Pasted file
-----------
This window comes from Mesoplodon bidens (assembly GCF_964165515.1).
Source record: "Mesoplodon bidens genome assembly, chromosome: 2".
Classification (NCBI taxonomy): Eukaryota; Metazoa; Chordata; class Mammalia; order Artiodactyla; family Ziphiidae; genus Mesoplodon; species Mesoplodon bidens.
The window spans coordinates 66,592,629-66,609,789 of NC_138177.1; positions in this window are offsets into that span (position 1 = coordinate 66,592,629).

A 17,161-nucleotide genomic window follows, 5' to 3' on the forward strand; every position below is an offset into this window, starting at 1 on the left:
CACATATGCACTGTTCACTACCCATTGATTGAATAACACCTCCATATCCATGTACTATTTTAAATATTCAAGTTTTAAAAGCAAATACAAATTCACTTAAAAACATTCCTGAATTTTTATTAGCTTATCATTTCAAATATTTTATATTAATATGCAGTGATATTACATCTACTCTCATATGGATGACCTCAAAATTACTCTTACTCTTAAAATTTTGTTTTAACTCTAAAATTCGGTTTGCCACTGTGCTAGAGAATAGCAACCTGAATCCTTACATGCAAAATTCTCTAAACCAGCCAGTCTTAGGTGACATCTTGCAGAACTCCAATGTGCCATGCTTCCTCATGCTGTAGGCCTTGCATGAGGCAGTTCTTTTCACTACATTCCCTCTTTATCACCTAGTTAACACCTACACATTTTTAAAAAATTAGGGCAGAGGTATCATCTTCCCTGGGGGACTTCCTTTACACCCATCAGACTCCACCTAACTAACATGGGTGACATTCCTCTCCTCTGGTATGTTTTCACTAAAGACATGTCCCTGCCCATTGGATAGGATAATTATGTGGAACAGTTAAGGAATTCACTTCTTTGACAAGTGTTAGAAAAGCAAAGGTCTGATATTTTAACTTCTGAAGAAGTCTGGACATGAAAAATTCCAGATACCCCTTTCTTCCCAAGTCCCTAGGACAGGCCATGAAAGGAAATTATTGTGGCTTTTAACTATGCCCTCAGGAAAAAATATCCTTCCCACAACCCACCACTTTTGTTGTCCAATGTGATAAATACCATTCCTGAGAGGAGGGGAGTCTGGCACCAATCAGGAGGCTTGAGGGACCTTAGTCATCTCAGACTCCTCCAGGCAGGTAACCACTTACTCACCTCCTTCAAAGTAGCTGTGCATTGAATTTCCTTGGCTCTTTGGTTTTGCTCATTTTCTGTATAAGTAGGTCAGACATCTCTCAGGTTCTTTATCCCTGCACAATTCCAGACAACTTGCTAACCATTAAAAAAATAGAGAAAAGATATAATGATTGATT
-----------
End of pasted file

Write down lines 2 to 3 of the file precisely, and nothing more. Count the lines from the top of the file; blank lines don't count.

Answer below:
Source record: "Mesoplodon bidens genome assembly, chromosome: 2".
Classification (NCBI taxonomy): Eukaryota; Metazoa; Chordata; class Mammalia; order Artiodactyla; family Ziphiidae; genus Mesoplodon; species Mesoplodon bidens.